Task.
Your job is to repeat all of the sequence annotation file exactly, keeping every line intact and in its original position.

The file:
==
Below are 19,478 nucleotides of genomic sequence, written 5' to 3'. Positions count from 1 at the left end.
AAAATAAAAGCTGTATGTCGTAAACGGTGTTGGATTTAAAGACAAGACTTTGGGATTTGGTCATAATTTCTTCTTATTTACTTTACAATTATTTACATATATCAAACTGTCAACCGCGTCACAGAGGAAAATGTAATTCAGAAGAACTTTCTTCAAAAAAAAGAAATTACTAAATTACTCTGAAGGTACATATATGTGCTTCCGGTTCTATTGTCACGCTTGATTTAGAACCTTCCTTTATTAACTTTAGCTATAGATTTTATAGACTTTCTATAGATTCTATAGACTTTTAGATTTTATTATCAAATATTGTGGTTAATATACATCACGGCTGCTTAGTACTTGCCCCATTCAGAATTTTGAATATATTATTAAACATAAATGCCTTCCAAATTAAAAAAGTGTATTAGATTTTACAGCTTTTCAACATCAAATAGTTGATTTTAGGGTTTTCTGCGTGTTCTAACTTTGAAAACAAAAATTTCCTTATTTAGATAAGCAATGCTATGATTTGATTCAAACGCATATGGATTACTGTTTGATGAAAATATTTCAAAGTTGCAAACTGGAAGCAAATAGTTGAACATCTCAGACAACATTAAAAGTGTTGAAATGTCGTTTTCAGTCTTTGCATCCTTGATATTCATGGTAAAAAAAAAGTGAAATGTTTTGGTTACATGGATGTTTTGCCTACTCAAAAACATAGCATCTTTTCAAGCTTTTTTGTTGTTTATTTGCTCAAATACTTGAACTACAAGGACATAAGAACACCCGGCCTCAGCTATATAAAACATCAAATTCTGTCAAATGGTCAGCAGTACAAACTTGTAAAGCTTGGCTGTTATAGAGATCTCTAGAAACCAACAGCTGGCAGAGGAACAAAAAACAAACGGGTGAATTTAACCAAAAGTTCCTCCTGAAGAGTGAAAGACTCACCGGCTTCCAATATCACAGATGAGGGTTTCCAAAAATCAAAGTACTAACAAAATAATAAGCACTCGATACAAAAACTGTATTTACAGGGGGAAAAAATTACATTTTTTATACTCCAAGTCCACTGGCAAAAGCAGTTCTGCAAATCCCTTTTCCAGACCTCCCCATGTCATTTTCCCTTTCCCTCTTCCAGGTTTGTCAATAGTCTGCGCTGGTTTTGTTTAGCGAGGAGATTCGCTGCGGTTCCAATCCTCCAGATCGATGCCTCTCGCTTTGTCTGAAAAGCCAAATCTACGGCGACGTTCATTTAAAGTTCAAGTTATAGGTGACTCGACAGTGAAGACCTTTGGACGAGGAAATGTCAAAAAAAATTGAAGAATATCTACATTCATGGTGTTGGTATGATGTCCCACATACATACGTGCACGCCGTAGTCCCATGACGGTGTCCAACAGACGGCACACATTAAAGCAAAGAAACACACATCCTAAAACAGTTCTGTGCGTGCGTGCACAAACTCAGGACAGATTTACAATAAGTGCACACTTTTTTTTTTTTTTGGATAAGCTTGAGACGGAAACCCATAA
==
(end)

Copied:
Below are 19,478 nucleotides of genomic sequence, written 5' to 3'. Positions count from 1 at the left end.
AAAATAAAAGCTGTATGTCGTAAACGGTGTTGGATTTAAAGACAAGACTTTGGGATTTGGTCATAATTTCTTCTTATTTACTTTACAATTATTTACATATATCAAACTGTCAACCGCGTCACAGAGGAAAATGTAATTCAGAAGAACTTTCTTCAAAAAAAAGAAATTACTAAATTACTCTGAAGGTACATATATGTGCTTCCGGTTCTATTGTCACGCTTGATTTAGAACCTTCCTTTATTAACTTTAGCTATAGATTTTATAGACTTTCTATAGATTCTATAGACTTTTAGATTTTATTATCAAATATTGTGGTTAATATACATCACGGCTGCTTAGTACTTGCCCCATTCAGAATTTTGAATATATTATTAAACATAAATGCCTTCCAAATTAAAAAAGTGTATTAGATTTTACAGCTTTTCAACATCAAATAGTTGATTTTAGGGTTTTCTGCGTGTTCTAACTTTGAAAACAAAAATTTCCTTATTTAGATAAGCAATGCTATGATTTGATTCAAACGCATATGGATTACTGTTTGATGAAAATATTTCAAAGTTGCAAACTGGAAGCAAATAGTTGAACATCTCAGACAACATTAAAAGTGTTGAAATGTCGTTTTCAGTCTTTGCATCCTTGATATTCATGGTAAAAAAAAAGTGAAATGTTTTGGTTACATGGATGTTTTGCCTACTCAAAAACATAGCATCTTTTCAAGCTTTTTTGTTGTTTATTTGCTCAAATACTTGAACTACAAGGACATAAGAACACCCGGCCTCAGCTATATAAAACATCAAATTCTGTCAAATGGTCAGCAGTACAAACTTGTAAAGCTTGGCTGTTATAGAGATCTCTAGAAACCAACAGCTGGCAGAGGAACAAAAAACAAACGGGTGAATTTAACCAAAAGTTCCTCCTGAAGAGTGAAAGACTCACCGGCTTCCAATATCACAGATGAGGGTTTCCAAAAATCAAAGTACTAACAAAATAATAAGCACTCGATACAAAAACTGTATTTACAGGGGGAAAAAATTACATTTTTTATACTCCAAGTCCACTGGCAAAAGCAGTTCTGCAAATCCCTTTTCCAGACCTCCCCATGTCATTTTCCCTTTCCCTCTTCCAGGTTTGTCAATAGTCTGCGCTGGTTTTGTTTAGCGAGGAGATTCGCTGCGGTTCCAATCCTCCAGATCGATGCCTCTCGCTTTGTCTGAAAAGCCAAATCTACGGCGACGTTCATTTAAAGTTCAAGTTATAGGTGACTCGACAGTGAAGACCTTTGGACGAGGAAATGTCAAAAAAAATTGAAGAATATCTACATTCATGGTGTTGGTATGATGTCCCACATACATACGTGCACGCCGTAGTCCCATGACGGTGTCCAACAGACGGCACACATTAAAGCAAAGAAACACACATCCTAAAACAGTTCTGTGCGTGCGTGCACAAACTCAGGACAGATTTACAATAAGTGCACACTTTTTTTTTTTTTTGGATAAGCTTGAGACGGAAACCCATAA